Shelter animals in Euless, Texas, are getting an assist in finding forever homes from two junior business majors.
The women, who dedicate much of their time outside of the classroom to working with a local animal shelter, said their experiences have filled a missing piece in their lives.
Over the past year, Marie Langer and Brittany Taylor have made many round trips about 40 miles each to the Euless Animal Shelter where they work with the Trinity Girls Awareness Program, also known as GAP.
Upon arriving at the shelter, the girls are tasked with taking photos of the new animals to help them find a foster home and, eventually, a forever home.
Langer says the shelter is like a prison. “Our goal is to get as many animals out of the dark place as possible.”
“Some of them come in terrified, aggressive and even physically broken,” Langer said. “Once they have a sense of stability, they turn into angels.”
Langer and Taylor met working together in a group project in the Neeley School of Business where they found a shared passion for animals.
Taylor’s professor recognized her love for animals and connected her with the local rescue, GAP. Taylor passed the information along to Langer, and just days later they found themselves involved in the organization.
Founded by Steffenie Vela in 2003, the nonprofit raises money to support the shelter. Langer and Taylor have raised more than $2,414 for the rescue through T-shirt sales.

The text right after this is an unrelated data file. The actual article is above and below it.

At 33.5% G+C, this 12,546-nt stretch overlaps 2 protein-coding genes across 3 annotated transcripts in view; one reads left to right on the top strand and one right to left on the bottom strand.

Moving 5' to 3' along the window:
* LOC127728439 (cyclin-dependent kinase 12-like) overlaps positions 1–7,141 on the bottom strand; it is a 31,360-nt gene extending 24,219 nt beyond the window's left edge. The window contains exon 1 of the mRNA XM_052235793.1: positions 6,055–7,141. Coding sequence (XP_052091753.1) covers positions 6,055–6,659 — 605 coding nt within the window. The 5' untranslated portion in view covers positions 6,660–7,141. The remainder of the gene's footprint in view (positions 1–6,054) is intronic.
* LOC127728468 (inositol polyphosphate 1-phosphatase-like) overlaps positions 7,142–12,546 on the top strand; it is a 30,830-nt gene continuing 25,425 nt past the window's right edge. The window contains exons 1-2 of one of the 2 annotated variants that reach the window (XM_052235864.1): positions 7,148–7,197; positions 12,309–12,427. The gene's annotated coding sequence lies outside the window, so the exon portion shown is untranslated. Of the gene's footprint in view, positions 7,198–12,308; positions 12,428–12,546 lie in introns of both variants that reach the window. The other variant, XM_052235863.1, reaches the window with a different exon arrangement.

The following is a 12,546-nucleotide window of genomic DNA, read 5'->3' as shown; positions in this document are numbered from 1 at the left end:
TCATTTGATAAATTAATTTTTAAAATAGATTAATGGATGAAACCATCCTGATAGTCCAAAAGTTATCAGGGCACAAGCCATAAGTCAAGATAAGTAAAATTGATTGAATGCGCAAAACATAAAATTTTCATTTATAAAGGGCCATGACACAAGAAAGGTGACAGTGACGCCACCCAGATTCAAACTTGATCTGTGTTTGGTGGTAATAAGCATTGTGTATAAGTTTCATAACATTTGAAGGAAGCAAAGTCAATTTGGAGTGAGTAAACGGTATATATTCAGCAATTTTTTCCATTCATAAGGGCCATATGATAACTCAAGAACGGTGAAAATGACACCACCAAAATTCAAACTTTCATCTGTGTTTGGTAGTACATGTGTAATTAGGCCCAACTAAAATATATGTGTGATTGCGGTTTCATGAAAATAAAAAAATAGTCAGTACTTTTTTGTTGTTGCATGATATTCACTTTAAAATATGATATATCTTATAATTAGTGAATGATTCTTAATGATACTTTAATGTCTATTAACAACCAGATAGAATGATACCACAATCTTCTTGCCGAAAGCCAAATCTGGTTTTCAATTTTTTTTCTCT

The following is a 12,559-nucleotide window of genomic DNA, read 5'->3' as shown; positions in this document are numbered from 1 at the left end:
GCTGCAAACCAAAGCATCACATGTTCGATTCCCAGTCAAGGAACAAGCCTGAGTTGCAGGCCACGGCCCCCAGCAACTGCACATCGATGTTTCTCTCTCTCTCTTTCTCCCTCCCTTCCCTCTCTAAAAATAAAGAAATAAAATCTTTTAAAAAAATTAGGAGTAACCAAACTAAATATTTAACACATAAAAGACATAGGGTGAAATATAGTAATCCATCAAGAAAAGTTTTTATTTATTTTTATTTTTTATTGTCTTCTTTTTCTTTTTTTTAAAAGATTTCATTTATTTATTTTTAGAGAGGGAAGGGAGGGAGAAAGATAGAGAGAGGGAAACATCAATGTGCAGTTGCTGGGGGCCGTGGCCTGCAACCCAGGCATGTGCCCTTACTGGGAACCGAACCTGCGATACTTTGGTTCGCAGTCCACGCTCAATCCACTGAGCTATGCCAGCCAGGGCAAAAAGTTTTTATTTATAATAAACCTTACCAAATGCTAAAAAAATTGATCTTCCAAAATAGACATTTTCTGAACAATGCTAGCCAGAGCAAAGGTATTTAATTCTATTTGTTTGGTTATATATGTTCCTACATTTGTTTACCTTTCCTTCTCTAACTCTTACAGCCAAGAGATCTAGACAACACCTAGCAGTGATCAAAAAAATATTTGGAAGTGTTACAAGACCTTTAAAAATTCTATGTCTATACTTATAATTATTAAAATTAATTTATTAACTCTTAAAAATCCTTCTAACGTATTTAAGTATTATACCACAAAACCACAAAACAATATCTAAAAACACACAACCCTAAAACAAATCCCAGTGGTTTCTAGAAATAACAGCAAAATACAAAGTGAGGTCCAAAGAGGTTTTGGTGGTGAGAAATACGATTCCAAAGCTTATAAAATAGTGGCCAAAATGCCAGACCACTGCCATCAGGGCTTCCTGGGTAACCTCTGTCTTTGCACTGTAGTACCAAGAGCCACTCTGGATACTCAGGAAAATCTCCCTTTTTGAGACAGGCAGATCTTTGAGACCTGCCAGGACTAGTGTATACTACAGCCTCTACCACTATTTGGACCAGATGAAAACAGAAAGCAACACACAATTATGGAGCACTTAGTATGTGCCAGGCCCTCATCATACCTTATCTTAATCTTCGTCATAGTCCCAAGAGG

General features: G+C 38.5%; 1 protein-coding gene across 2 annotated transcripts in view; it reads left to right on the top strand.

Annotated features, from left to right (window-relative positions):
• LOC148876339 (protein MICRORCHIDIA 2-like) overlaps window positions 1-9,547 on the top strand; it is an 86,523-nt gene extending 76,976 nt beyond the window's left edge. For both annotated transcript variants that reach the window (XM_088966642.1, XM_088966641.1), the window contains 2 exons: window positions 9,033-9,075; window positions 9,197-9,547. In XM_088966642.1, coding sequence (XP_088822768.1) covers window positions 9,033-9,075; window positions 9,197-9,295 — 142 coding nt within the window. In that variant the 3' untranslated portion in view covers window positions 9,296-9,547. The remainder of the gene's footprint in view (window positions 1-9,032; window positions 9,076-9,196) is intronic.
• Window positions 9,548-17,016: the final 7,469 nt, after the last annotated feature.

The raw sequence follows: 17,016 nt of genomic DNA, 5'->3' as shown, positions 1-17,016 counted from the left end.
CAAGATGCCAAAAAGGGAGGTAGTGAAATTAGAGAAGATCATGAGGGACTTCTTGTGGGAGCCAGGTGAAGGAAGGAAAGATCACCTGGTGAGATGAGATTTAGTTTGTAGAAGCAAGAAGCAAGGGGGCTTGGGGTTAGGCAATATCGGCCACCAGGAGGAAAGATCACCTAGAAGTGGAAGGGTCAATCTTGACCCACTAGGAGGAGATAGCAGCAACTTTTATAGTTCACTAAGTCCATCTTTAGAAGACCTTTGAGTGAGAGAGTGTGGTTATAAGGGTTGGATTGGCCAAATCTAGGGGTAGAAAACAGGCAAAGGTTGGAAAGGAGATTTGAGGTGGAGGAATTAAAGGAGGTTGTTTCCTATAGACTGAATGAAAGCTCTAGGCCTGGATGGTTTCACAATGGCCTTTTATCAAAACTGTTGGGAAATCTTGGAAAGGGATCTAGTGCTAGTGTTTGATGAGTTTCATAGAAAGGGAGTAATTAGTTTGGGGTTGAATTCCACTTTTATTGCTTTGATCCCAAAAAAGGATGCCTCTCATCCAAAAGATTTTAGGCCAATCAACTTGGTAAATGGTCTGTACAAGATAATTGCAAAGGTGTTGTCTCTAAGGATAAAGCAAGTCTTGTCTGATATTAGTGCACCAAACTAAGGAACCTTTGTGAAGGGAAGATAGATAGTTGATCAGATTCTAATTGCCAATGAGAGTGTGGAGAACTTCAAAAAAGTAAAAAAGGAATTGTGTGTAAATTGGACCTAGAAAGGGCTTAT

Vela created GAP with hopes of giving girls at Trinity High School an opportunity to be involved in community service.
The program holds fundraisers such as bake sales, T-shirt sales and tamale sales to sponsor the Euless city-run shelter. When an animal comes into the shelter, GAP steps in to help address its needs.
GAP has reduced euthanasias at the Euless shelter by 80%, said Taylor. The Euless shelter has not put down an animal in 10 years due to capacity issues.
Langer says as a college student, there are various ways to get involved with the Trinity GAP Rescue.
Fostering is the most impactful action a student can take to help the rescue, Langer said. “Capacity issues are why animals are put down. People opening up their homes until an adoption takes place literally saves their lives,” she said.
Twelve students have fostered animals since the program was introduced to campus.
After a family death and isolation during the pandemic, senior marketing major Gemma Welk said “fostering Parker was exactly what I needed.”
“If you are even considering fostering, try it out,” Welk said. “Even if it is just for the weekend, giving these animals care for a little bit is better than none.”
GAP takes care of all expenses including the food, kennel, and vet appointments.
For those living on campus or unable to foster, donations are another way the rescue looks for help.
Langer said donations recently helped a dog abused by its owner to undergo emergency surgery.
Langer and Taylor created an Amazon wish list for those that wish to donate tangible items. The wish list includes items such as bones, flea and tick treatment and kennels.
“TCU students have made a tremendous difference. We exhausted our area and were struggling to find new fosters, but TCU is a whole new community,” said Vela.